- Systematically having a "hook" is mandatory. Don't write anything too far-fetched and avoid adopting an arrogant tone, but do it well visibly.
- Students who come from “rare” geographic origins are generally more likely to be admitted. Wyoming or Mississippi are good examples. It also means that those who come from areas that traditionally send a lot of young people to college, such as southern California, New England, or the central Atlantic coast, are less likely to be admitted.
- Being top of your class is a bit of the basics at Harvard, but being top of your class despite a mental or physical disability can set you apart.
- Ivy League universities are the ones with the most financial leeway to offer scholarships. All Ivy League universities do their admissions without discriminating on income and offer full scholarships once admitted. In addition, one is more easily a student "in need" in an Ivy League university than in less wealthy universities. If your family earns less than $ 55,000 per year, you won't pay tuition fees at most Ivy League universities. You would fall into the category of the most disadvantaged students (eligible for the Pell Grant) at Harvard, Yale, Princeton, Dartmouth or even Columbia. So even if you are not rich, still look to the Ivy League side in addition to public universities. Public universities can be considerably cheaper than private universities, with equivalent prestige.
Before making your final decision, find out about the financial aid offered by your university. This can be a combination of scholarships (in the form of exemptions or paid scholarships), loans and paid positions. All depending on the means of your parents. Also find out about scholarships to see if they hold up from year to year
- Even though universities say they do not take into account the race of applicants, this is not true. Your ethnic profile can play a very important role in your admission. Almost all universities want to be more diverse. Blacks are accepted into almost all universities (including those in the Ivy League) if they simply have over 650 in all sections of the SAT. This generally applies to Hispanics as well. That said, this does NOT apply to Asians who are not considered an under-represented minority by most universities. This information comes from annual documents published by Princeton.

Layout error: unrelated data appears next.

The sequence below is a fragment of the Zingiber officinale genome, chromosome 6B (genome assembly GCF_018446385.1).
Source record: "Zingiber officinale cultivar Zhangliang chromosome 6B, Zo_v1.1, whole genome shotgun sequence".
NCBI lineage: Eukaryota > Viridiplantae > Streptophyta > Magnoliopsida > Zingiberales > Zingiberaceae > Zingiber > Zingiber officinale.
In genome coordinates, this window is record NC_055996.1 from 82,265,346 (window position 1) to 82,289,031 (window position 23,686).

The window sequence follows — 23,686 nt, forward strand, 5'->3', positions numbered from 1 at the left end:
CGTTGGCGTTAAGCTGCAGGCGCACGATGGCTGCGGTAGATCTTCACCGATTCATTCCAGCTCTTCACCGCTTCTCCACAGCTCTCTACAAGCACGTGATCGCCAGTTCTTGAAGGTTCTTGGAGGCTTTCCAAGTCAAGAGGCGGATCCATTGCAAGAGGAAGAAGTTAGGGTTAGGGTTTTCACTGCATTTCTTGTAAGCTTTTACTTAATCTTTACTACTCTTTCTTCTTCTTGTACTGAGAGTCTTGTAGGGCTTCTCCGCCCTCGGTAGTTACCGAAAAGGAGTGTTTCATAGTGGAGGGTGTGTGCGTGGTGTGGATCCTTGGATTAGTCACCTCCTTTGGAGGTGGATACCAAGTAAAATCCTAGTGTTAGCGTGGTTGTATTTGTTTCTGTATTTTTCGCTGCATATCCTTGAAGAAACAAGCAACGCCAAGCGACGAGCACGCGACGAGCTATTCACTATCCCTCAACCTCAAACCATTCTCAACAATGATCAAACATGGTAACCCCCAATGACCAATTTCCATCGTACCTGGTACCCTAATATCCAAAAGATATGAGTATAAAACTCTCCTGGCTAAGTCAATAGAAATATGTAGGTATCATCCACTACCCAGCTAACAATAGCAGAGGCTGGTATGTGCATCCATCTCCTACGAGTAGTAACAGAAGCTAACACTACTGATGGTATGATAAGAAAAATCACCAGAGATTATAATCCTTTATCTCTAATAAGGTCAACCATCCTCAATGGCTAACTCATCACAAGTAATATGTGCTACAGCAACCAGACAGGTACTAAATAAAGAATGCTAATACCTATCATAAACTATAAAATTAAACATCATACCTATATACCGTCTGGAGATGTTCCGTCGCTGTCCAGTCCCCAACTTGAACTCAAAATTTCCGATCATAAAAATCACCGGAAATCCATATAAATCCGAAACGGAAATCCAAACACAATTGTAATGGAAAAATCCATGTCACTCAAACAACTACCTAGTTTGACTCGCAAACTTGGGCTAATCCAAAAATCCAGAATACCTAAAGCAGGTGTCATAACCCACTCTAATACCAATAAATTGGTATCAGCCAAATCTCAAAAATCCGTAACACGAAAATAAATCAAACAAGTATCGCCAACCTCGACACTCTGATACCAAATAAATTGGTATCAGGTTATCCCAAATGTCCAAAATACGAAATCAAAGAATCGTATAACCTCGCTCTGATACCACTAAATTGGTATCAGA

- A handful of the best universities in the world, like MIT, generously offer to share their programs with the world through the internet through the “Open Courseware” alliance. Try taking an e-course to get a feel for the level required at these universities, to improve your grades and to learn new things.
- Just try to be yourself in your CV, cover letter and during interviews. This way, the person in front of you will see who you really are and can be sure that you have applied for the college you need.
- Certain categories of applicants are often preferred over others. Among these you have those with a heritage, top athletes and those considered to be underrepresented minorities. Having a relative or family member who is known and makes generous donations to your future university can be of huge help too. In fact, almost half of Ivy League students are in one of the four groups mentioned above.
- Inheritances, in general, are students who have one or two parents who were former students of the university in question. Some universities extend this definition to include grandchildren as well. You can always call your university to ask them how they define an inheritance.
- Athletes admitted are often those who perform well in “niche” sports, such as lacrosse or squash. Lacrosse is the second most practiced sport in the first varsity division and Ivy League universities excel in this activity (Princeton and Cornell have won, together, 9 national university championships - including 6 for Princeton, in the 20 last years). These students are under great pressure: they must both follow a full university course and be engaged in a high-level sporting activity.
- Remember that there is no guarantee of being admitted nor any guarantee of receiving financial aid. Luck plays a big part and the costs of the applications don't really matter when you take everything into account. Apply to any university that appeals to you.
- Many students find what they want with the help of a specialist guidance counselor. These people can help you do your essays, build a solid CV, and can answer your questions.